Denver Chess School Classes
Todd teaches personally in a number of schools in mainly the Denver Tech Center area of the city. If you do not have a good chess program at your school, contact Todd at 303-770-6696 to check for his availability or a good referral of a strong chess player who can also teach well and is good with kids. Todd teaches all the programs and personally and does not hire weak chess players or people who know very little about the game to work for him – you get the very best. There are only a handful of chess masters in the nation with more teaching experience as Todd has has taught over 10, 000 chess classes and his students love and relate to the chess stories and analogies he uses.
Todd has trained and helped out many people in the Denver area and across the country who are new to chess to run successful chess programs at their schools. Give a call if you wish to have some assistance in running a successful chess program.
For chess curriculums for teaching school classes, go to www.ChessDetective.education
Denver and Colorado Chess Teacher referrals:
Contact Todd for a recommendation of a good chess teacher anywhere in Colorado.
Todd is a nationally recognized by the other top master-level chess teachers in the country as a leader in the fields of chess instruction, education, and journalism. He has over twenty-five years of full-time teaching experience in the classroom, camps, private and group chess lessons, and training other people how to effectively teach the game and is by far the most experienced chess master teaching in the Rocky Mountain region of the country.
Todd grew up in Denver and knows most of the Denver chess players and Colorado chess players who give lessons. There are quality chess instructors in metro Denver and Colorado that he can refer you to for lessons in your area.
Keep in mind that a competent chess teacher with a good reputation will not have to travel very far from home or to a new city in search of new students; his plate will be overflowing where he lives. Any chess teacher who looks for students outside his hometown or moves around the country should raise a red flag that something isn’t right. History has shown that these individuals usually run low-quality programs and need to have a constant influx of new students to survive.
There a variety of people willing to give chess lessons across the country (and some know very little about the game! – see below).
For Tips on what to look for in a chess coach and characteristics of good chess teachers, click here.
Click here for an article on how a student will normally progress up the rating scale and what realistic expectations should be expected.
When it comes to teaching children, first and foremost you should look for an instructor who is a good role model for your child. This day and age, it is prudent to screen and do a background check on anyone who is working with children (ALWAYS do background checks on any and all prospective chess teachers who are working for an organization from out of state prior to attending their event).
Once again, ask for referrals and check out the reputation of the prospective instructor because adult chess players, as a subculture of society, can be quite a bit stranger than the average person you meet in the general public.
BEWARE OF “CHESS TEACHERS” or “CHESS COMPANIES” FROM OUT OF THE REGION OR OUT OF STATE (or ones that move from out of state and establish residency in Colorado):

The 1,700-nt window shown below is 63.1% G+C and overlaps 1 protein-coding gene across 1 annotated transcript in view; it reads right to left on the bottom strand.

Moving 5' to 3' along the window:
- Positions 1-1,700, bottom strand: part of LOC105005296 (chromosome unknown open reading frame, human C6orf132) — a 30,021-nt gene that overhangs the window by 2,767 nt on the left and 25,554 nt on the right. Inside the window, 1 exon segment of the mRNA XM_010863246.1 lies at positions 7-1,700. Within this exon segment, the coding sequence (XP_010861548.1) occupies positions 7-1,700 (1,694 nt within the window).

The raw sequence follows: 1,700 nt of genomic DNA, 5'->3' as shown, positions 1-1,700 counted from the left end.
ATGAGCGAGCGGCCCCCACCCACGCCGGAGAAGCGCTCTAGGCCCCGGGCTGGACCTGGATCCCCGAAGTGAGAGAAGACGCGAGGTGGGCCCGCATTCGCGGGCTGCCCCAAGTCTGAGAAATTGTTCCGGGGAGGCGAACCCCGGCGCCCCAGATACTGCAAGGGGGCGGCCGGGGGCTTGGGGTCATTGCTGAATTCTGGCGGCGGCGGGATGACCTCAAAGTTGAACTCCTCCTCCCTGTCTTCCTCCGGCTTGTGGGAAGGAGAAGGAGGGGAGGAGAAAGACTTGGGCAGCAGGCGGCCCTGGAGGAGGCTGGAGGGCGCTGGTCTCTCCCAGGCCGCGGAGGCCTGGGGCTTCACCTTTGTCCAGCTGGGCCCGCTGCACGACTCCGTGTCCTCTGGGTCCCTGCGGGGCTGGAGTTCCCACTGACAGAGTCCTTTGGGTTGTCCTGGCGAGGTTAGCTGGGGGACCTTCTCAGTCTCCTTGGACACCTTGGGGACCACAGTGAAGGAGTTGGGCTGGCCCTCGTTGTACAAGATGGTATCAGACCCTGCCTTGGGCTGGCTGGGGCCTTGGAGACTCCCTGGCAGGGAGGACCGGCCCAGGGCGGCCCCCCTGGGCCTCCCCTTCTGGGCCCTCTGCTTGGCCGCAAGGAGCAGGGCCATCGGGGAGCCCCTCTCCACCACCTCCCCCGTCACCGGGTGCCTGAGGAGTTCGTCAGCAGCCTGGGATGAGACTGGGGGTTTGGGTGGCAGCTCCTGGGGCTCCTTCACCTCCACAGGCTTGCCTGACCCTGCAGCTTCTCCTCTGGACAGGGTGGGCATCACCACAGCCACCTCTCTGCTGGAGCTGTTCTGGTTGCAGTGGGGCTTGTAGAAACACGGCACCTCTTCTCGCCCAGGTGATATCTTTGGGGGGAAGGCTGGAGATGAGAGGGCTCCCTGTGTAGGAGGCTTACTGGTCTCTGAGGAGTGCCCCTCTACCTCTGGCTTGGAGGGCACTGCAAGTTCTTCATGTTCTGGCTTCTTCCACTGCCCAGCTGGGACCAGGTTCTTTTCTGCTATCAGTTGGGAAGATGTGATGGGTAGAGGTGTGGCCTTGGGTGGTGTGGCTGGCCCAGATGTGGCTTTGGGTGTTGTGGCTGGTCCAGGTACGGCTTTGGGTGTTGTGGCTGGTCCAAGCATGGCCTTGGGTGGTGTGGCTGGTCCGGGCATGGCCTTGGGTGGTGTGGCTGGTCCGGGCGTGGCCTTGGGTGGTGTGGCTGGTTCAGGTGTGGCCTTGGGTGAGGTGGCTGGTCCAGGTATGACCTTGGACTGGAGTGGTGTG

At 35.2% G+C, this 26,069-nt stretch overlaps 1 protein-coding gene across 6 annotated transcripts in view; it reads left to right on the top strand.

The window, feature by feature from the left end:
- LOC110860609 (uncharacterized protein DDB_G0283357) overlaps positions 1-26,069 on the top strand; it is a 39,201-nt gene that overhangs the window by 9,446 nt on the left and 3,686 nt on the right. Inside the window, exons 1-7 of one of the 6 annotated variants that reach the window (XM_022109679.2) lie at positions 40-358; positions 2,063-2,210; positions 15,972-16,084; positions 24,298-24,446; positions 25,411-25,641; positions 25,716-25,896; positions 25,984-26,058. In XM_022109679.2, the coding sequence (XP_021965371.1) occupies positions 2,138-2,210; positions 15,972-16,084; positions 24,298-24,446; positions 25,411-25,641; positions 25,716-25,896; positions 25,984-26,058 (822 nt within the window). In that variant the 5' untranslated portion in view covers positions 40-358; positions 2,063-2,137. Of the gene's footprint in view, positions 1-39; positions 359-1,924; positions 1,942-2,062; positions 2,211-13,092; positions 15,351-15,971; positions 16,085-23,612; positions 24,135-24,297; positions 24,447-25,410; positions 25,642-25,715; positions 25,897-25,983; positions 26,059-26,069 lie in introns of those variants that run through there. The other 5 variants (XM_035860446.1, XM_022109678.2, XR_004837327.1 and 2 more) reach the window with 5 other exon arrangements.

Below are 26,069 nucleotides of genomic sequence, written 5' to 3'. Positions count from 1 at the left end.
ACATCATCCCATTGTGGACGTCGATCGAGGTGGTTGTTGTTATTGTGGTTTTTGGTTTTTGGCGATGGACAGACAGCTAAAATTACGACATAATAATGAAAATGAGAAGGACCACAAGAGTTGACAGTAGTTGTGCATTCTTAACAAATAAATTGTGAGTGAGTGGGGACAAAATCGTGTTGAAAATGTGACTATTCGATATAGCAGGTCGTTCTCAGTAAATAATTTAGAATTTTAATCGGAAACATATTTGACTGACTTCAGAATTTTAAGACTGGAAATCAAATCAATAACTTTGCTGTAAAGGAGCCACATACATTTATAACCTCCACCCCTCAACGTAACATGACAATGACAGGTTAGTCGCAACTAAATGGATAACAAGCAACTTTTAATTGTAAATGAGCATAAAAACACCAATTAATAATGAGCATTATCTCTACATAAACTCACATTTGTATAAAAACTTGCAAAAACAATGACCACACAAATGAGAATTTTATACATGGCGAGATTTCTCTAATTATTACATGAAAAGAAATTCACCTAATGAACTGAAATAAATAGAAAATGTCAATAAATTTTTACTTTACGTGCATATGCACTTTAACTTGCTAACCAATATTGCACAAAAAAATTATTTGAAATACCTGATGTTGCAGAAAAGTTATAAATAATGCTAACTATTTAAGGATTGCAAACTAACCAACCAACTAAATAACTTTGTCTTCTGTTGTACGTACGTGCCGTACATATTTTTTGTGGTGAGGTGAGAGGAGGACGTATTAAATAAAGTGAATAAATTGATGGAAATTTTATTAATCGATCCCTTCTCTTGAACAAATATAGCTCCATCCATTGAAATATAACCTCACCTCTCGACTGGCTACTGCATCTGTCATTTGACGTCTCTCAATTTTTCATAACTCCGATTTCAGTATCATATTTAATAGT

Unfortunately there are schools in the Denver Front Range area that don’t check out prospective chess teachers and have allowed people to teach chess to their students who are from out of state or moved here from out of state and do not have any appreciable chess skills. The “chess teacher” was hired off an advertisement on the internet and knows little, if anything, about the game. These people doing the hiring keep themselves and the kids they instruct hidden from the real chess community so they are not exposed. Unfortunately, it takes a while before the schools finally kick them out and many parents pay and lose lots of money, unaware that their kids are not learning good chess habits. Please read below to see how these people operate and what to look for to make sure you aren’t being taken advantage of. You sure wouldn’t pay money for your child to learn, say Spanish, from someone who only knew maybe how to count to ten!
It is a shame to have to bring this up, but as many of you know, the Colorado Front Range region of the state in the last several years has been plagued by a number of unscrupulous individuals and organizations that have committed various immoral and criminal acts (with prosecutions) passing though the area from other states looking to make a quick buck here by teaching and/or organizing chess activities. The quality of the chess teaching from such entities has also been really, really poor.
Their hope and expectation is that parents won’t check into their background or their chess credentials (teaching resume and rating or lack of rating!) and that their scheme will fly under the radar, away from the established part of the chess community (where it would be quickly exposed).
Aside from the risk of potential criminal activity, individuals and organizations that pop-up from time to time from out of state and attempt to teach chess in Colorado tend to run extremely low-quality programs for several reasons:
1) The individual running the organization usually has limited chess teaching experience him/herself and often has no tournament experience himself or even a USCF rating! ; and
2) The individual (who himself is usually a very weak chess player) attempts to hire anyone he can find willing to teach a chess class (or classes) for him where he makes a large percentage of the tuition. People willing to work for such an arrangement usually have even less chess teaching experience or no experience at all (of course, when hired, these recruited teachers are promised quality training – but from who?!).